f0zKg0J4zFLYz-Yq0aednQVqREE Once Upon a Prologue: Review: Lucid by Adrienne Stoltz and Ron Bass
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Thursday, October 4, 2012

Review: Lucid by Adrienne Stoltz and Ron Bass

Lucid by Adrienne Stoltz and Ron Bass
Pages: 342
Expected publication: October 2, 2012 (Razorbill)
Source: ATW ARC Tours
Rating: Squee-worthy
Add it/Purchase: Goodreads | B&N | Amazon


What if you could dream your way into a different life? What if you could choose to live that life forever?

Sloane and Maggie have never met. Sloane is a straight-A student with a big and loving family. Maggie lives a glamorously independent life as an up-and-coming actress in New York. The two girls couldn't be more different--except for one thing. They share a secret that they can't tell a soul. At night, they dream that they're each other.

The deeper they're pulled into the promise of their own lives, the more their worlds begin to blur dangerously together. Before long, Sloane and Maggie can no longer tell which life is real and which is just a dream. They realize that eventually they will have to choose one life to wake up to, or risk spiraling into insanity. But that means giving up one world, one love, and one self, forever.

My Review

Lucid captured both my interest and my heart from the beginning; as soon as I met Maggie and Sloane, two very diverse girls who dream of one another's lives at night, I knew I wouldn't be putting this book down until I was finished.   Authors Adrienne Stoltz and Ron Bass created a stunningly poignant cast of characters, from actress Maggie to typical student Sloane, who nevertheless keeps secrets, to Maggie's flighty mother and loving little sister, to Sloane's achingly real family.  Against this backdrop, a mystery like nothing I'd ever read played out.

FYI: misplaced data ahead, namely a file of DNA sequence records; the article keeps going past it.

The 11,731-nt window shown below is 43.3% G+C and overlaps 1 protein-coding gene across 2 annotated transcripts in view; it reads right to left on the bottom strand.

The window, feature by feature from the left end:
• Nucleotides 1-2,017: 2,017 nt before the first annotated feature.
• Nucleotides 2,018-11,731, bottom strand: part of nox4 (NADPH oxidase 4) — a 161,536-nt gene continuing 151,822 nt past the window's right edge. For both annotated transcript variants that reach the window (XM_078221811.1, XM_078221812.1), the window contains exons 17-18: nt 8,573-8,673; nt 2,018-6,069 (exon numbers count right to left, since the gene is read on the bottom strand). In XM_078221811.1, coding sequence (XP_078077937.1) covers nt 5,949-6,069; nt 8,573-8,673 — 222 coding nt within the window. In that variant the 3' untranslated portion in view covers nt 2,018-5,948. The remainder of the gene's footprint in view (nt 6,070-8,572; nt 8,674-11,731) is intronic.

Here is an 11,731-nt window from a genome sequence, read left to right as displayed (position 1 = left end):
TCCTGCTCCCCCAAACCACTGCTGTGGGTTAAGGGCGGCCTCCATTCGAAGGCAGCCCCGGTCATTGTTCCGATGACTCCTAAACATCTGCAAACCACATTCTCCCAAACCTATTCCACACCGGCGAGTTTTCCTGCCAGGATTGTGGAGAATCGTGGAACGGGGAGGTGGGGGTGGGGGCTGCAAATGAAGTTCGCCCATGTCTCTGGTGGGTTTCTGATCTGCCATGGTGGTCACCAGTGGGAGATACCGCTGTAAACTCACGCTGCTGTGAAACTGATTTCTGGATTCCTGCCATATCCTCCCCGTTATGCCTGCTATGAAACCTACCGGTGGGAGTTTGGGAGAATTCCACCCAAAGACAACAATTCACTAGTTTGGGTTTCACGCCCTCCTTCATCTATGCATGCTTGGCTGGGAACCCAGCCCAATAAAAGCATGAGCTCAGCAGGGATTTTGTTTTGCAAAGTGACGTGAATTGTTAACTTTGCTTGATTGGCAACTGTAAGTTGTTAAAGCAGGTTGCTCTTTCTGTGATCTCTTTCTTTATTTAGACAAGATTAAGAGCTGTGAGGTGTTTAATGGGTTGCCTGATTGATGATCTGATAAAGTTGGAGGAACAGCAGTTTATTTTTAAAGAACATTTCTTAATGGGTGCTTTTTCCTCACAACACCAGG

While at times, I wasn't sure what was real and what wasn't, much less what I - wanted - to be real, I know one thing: I loved Lucid.  Both girl's hopes and losses felt solid enough that I didn't question the fact that, whatever was happening, I adored both Maggie and Sloane.  I found reasons to hope that it was Sloane's life that was real, and reasons to hope it was Maggie's.  Authors Bass and Stoltz did an amazing job of making this twist-y story believable, and making me cheer for the characters.  

Sloane and Maggie's struggles to find or even believe in love were especially heart-wrenching.  As I sped through the pages of Lucid, I found myself hopelessly drawn to both girls, but especially Sloane, in her possible relationship with the beautiful, impossible James.  I also wanted to wrap my arms around Maggie, caught between two guys, and terrified of letting either in.  Wondering if either girl would find real love started to mean more than knowing what was and wasn't real to me, and the explosive ending wasn't something I saw coming.  Having finished Lucid, I'm still trying to piece together what really happened - the fact that the ending was so disjointed both loaned a creepy feel to the book, but also left me confused, which dampened my enjoyment of this book.  But Lucid is still an incredibly emotionally powerful debut, and I'd love to read more from either author!

You're sure to fall for:

Before I Fall by Lauren Oliver
Zoe Letting Go by Nora Price


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